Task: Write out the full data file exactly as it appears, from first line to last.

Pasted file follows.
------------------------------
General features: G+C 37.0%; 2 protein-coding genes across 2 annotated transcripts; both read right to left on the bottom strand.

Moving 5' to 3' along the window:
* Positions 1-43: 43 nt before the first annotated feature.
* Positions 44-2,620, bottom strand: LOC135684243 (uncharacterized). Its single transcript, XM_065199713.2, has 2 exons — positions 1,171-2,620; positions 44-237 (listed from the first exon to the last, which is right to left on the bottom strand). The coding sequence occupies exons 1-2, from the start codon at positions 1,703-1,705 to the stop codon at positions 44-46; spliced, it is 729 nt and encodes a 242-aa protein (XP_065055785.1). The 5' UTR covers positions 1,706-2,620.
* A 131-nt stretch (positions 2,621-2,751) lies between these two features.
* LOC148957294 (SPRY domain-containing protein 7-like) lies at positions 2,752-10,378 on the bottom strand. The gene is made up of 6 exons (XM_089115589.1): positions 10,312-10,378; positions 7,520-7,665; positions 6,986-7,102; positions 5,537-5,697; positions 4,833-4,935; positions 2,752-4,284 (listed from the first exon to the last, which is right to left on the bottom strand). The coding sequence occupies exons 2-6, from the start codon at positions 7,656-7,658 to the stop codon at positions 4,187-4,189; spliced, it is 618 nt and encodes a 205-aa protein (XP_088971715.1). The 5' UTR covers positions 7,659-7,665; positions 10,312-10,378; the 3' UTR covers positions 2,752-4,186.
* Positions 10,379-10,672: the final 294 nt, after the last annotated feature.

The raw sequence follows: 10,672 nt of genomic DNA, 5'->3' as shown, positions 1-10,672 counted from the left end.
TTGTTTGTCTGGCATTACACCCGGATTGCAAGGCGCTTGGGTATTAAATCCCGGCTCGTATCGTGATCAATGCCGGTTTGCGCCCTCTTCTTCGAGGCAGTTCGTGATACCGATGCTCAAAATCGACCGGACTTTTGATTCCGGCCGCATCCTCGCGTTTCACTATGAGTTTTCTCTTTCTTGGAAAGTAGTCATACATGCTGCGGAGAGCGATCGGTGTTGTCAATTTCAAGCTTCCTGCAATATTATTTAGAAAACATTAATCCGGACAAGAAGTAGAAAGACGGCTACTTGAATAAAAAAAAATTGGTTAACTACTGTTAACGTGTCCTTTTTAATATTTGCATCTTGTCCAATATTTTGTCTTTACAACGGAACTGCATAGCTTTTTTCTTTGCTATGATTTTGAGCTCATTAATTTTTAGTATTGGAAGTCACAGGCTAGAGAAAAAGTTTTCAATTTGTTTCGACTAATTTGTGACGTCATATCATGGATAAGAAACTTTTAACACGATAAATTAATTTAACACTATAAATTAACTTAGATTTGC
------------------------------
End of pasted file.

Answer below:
General features: G+C 37.0%; 2 protein-coding genes across 2 annotated transcripts; both read right to left on the bottom strand.

Moving 5' to 3' along the window:
* Positions 1-43: 43 nt before the first annotated feature.
* Positions 44-2,620, bottom strand: LOC135684243 (uncharacterized). Its single transcript, XM_065199713.2, has 2 exons — positions 1,171-2,620; positions 44-237 (listed from the first exon to the last, which is right to left on the bottom strand). The coding sequence occupies exons 1-2, from the start codon at positions 1,703-1,705 to the stop codon at positions 44-46; spliced, it is 729 nt and encodes a 242-aa protein (XP_065055785.1). The 5' UTR covers positions 1,706-2,620.
* A 131-nt stretch (positions 2,621-2,751) lies between these two features.
* LOC148957294 (SPRY domain-containing protein 7-like) lies at positions 2,752-10,378 on the bottom strand. The gene is made up of 6 exons (XM_089115589.1): positions 10,312-10,378; positions 7,520-7,665; positions 6,986-7,102; positions 5,537-5,697; positions 4,833-4,935; positions 2,752-4,284 (listed from the first exon to the last, which is right to left on the bottom strand). The coding sequence occupies exons 2-6, from the start codon at positions 7,656-7,658 to the stop codon at positions 4,187-4,189; spliced, it is 618 nt and encodes a 205-aa protein (XP_088971715.1). The 5' UTR covers positions 7,659-7,665; positions 10,312-10,378; the 3' UTR covers positions 2,752-4,186.
* Positions 10,379-10,672: the final 294 nt, after the last annotated feature.

The raw sequence follows: 10,672 nt of genomic DNA, 5'->3' as shown, positions 1-10,672 counted from the left end.
TTGTTTGTCTGGCATTACACCCGGATTGCAAGGCGCTTGGGTATTAAATCCCGGCTCGTATCGTGATCAATGCCGGTTTGCGCCCTCTTCTTCGAGGCAGTTCGTGATACCGATGCTCAAAATCGACCGGACTTTTGATTCCGGCCGCATCCTCGCGTTTCACTATGAGTTTTCTCTTTCTTGGAAAGTAGTCATACATGCTGCGGAGAGCGATCGGTGTTGTCAATTTCAAGCTTCCTGCAATATTATTTAGAAAACATTAATCCGGACAAGAAGTAGAAAGACGGCTACTTGAATAAAAAAAAATTGGTTAACTACTGTTAACGTGTCCTTTTTAATATTTGCATCTTGTCCAATATTTTGTCTTTACAACGGAACTGCATAGCTTTTTTCTTTGCTATGATTTTGAGCTCATTAATTTTTAGTATTGGAAGTCACAGGCTAGAGAAAAAGTTTTCAATTTGTTTCGACTAATTTGTGACGTCATATCATGGATAAGAAACTTTTAACACGATAAATTAATTTAACACTATAAATTAACTTAGATTTGC